Stepping on Legos

Updated: Oct 8, 2020

I think we can all collectively cringe when we imagine the horrible sensation we experience when stepping on Legos. As a mom, I’ve felt this more than I care to admit as little plastic pieces seem to always fall on the floor in the middle of construction and creation.


But it gave me some insight this week on what a lot of 2020 has felt like for many of us. All the perfectly constructed castles, boats, cars and creations or plans we had designed suddenly crumbled or slowly fell apart as the months have passed. And depending on how we are doing right now, some of us have been slowly picking up the pieces and putting them back together.


Just as my 5 year old has been doing over the last couple weeks, trying to reconstruct so many of his Legos that were neglected or destroyed thanks to his little sister or how they were stored.


And I caught myself encouraging him yesterday as he was frustrated saying, “Ugh Mommy, it’s just so hard. Why did everything break?” and I responded, “Well honey, you know what’s great about Legos is that we can rebuild them? We can make something new out of this mess or we can put that castle back together.”


And it dawned on me that I’ve been having the same sort of realizations about life these days. In so many ways, the goals and dreams I set out to achieve in January 2020 with my optimistic outlook on a new decade seemingly crumbled or fell to pieces when March came around and we were forced to stay indoors and in lockdown for what we initially and naively thought would be a month. Six months later, we’re still pretty much staying home and making the most of this situation.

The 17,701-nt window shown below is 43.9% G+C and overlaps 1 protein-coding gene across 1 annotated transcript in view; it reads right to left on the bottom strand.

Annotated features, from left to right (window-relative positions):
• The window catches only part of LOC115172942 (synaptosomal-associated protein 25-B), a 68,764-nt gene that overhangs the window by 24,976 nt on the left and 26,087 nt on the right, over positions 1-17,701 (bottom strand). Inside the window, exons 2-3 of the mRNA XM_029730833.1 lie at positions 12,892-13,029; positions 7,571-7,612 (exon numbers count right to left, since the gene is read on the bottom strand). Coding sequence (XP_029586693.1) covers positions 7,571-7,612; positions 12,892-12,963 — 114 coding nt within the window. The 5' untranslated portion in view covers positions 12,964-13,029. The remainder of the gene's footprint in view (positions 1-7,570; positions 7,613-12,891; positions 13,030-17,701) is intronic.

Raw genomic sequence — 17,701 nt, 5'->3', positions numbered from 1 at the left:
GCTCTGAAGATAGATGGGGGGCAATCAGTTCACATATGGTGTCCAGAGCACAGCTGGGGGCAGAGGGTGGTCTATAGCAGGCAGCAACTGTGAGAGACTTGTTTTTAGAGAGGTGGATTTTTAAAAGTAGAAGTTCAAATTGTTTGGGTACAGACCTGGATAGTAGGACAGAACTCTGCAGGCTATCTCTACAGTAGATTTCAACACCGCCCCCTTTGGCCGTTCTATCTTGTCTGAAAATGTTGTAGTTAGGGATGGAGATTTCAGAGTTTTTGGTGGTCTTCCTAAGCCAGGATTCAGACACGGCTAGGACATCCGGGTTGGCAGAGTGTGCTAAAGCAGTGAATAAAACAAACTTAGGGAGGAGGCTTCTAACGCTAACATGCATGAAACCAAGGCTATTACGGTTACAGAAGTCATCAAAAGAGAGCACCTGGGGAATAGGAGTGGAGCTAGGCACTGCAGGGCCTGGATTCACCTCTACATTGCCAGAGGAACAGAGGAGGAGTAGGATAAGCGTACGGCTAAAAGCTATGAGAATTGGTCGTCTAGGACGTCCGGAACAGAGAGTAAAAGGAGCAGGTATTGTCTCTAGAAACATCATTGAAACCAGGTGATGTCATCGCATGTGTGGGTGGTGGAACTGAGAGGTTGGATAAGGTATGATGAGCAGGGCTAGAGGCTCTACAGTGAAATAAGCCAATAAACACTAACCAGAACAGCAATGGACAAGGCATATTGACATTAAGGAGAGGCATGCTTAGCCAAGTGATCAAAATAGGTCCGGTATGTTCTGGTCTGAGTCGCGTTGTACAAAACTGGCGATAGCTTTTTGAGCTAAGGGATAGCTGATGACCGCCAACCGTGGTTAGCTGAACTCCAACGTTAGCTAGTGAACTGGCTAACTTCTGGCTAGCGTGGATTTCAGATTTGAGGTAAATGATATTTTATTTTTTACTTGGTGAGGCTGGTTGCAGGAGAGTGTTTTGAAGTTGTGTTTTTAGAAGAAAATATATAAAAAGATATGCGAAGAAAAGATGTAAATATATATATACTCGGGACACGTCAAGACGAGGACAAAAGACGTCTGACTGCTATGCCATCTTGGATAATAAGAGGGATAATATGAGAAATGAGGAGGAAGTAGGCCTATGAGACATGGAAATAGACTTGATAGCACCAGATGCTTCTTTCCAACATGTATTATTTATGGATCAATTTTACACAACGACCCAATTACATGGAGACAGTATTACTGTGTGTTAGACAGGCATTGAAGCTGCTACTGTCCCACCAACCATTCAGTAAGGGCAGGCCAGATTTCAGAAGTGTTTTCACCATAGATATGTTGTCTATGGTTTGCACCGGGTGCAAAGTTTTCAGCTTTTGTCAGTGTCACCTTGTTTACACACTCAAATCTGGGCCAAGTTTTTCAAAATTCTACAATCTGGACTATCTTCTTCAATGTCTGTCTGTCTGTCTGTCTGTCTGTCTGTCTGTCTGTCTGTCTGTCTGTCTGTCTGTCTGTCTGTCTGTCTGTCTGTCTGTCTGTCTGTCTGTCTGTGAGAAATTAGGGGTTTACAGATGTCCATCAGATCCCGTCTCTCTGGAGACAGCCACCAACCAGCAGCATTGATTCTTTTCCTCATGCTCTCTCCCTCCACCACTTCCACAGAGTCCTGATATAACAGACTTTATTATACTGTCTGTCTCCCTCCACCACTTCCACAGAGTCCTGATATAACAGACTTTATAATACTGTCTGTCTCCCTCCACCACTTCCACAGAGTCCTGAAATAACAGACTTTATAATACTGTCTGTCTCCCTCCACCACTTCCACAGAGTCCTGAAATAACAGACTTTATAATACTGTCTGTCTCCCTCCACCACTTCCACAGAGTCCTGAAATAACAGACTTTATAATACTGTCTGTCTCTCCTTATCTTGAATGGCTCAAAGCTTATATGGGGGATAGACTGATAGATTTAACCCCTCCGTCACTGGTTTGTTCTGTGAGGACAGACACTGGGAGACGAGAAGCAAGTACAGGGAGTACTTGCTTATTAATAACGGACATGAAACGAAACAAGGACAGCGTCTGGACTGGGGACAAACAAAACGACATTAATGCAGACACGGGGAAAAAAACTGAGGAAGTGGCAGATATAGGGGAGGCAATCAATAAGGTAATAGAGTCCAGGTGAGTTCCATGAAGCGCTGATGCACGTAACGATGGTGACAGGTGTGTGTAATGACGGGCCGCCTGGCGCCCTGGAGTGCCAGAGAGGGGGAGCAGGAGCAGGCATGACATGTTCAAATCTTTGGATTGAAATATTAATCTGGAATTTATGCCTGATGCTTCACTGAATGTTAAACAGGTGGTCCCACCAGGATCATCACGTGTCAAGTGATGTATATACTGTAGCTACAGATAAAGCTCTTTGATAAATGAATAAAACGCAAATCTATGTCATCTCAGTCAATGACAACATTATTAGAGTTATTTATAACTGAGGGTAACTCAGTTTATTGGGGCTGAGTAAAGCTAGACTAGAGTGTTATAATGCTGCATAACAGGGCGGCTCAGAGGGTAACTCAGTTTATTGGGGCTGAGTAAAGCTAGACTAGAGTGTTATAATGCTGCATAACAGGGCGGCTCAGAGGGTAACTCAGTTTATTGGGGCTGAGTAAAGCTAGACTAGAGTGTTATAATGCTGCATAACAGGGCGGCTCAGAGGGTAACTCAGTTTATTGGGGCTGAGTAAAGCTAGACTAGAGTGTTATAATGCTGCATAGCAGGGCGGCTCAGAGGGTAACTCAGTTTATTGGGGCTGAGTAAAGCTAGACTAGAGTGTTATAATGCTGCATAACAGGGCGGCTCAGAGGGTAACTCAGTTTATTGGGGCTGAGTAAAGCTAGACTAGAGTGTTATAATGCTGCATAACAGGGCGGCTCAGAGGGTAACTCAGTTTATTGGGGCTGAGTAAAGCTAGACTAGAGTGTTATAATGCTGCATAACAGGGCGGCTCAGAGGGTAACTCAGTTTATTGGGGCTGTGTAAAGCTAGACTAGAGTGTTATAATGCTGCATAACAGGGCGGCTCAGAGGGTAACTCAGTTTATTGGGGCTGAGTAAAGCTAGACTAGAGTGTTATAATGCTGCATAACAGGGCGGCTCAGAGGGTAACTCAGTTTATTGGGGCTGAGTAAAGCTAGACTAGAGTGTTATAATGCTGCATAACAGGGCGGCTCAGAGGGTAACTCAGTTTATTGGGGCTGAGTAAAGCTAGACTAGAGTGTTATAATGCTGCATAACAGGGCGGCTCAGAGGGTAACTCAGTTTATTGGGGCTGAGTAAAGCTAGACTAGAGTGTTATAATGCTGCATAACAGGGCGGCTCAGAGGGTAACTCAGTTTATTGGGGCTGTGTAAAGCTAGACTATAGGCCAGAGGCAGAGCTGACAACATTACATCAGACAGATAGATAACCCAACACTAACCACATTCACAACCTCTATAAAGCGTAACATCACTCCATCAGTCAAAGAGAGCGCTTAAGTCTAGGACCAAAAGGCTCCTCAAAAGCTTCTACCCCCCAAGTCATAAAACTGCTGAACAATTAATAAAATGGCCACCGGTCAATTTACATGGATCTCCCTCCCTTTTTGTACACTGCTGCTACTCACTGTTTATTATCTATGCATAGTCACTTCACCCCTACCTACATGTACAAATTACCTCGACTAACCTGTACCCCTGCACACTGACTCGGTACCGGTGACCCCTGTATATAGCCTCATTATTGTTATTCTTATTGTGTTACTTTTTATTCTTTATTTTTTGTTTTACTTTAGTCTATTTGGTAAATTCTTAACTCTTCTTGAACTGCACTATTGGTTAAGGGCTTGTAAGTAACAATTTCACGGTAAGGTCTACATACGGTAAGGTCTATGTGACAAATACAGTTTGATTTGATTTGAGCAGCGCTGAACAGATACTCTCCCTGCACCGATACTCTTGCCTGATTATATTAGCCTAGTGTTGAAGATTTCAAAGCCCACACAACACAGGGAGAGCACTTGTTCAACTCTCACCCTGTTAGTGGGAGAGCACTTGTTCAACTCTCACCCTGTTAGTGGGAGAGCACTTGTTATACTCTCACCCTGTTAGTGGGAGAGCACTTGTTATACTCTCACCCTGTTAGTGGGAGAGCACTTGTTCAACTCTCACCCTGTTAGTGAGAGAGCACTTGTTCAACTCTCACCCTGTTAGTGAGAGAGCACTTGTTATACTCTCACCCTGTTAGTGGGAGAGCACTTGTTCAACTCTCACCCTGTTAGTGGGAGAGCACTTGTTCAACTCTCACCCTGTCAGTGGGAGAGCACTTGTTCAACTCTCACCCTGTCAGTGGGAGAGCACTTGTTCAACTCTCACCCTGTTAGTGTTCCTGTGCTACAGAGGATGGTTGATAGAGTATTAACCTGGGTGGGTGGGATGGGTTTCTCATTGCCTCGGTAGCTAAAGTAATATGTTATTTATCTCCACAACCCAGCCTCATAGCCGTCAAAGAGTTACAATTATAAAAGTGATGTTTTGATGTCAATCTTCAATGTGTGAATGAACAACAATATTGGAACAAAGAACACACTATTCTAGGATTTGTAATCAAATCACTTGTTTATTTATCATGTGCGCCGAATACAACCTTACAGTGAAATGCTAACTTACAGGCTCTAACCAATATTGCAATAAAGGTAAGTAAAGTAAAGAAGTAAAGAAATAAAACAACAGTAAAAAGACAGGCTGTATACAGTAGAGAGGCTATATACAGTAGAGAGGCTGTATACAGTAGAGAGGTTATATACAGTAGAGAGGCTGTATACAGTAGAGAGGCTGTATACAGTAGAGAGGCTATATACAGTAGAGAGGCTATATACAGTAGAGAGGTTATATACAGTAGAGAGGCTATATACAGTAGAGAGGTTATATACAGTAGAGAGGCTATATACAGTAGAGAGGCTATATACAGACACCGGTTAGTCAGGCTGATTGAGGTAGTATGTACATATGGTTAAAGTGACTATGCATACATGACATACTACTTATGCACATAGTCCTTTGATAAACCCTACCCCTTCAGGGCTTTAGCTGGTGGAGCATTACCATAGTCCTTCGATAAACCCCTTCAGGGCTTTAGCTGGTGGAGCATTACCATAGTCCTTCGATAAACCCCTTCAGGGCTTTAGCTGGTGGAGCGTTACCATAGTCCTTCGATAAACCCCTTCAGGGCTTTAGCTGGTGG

And for some of us, we’ve started to rebuild the Legos of our life.


(And I’m in no way wanting to make light of a situation that has been dire or horrible or even included heavy loss for so many as I know the numbers show that hundreds of thousands of lives have been lost. And human life is irreplaceable, so please know that I empathize and honestly hurt with those who have lost loved ones.)


For many of us, we’ve had six months to re-evaluate, to reflect, to survive, to come up with new ideas, new coping strategies, new strands of income, new jobs, new innovations and I can’t help but think that despite the Lego land mine we’ve all been stepping on this year, that out of this disaster there will be some good changes.


As an educator, I believe that this complete shake-up of the system based on standardized tests and traditional classrooms could be a welcome disruption and invitation to collaboration and innovation. Is it hard right now? A resounding YES would be my answer.


We are asking teachers to do the impossible and suddenly clone themselves into two people to exist in their virtual classroom and their physical classroom with social distancing, masks and shields. Throwing hybrid options into the mix sounds like a deadly cocktail that we are asking teachers to figure out. How can teachers suddenly be teaching in-person and online at the same time?


That being said, I can’t help but think, what if 2020 (and hopefully not too far beyond) actually helps us redefine what education looks like? What if it helps us think about a system that is so often based on tradition and the “way things have always been done”? What if we get rid of standardized testing? What if we stop the sit and learn from a lecture? What if schools become a hub for collaboration and innovation? What if we ask students to focus on problem solving instead of memorizing?


It’s not an ideal situation.


Just like a shattered Lego creation is not ideal.


But I do believe there will be a silver lining once we’re on the other side of this. And I can only hope that educators and leaders will realize that our goal shouldn’t be “getting back to normal”, because I think there were some problems in “normal” educational spaces and that we were doing things the way we always do them because it’s easier to stay on a path than divert and change our direction.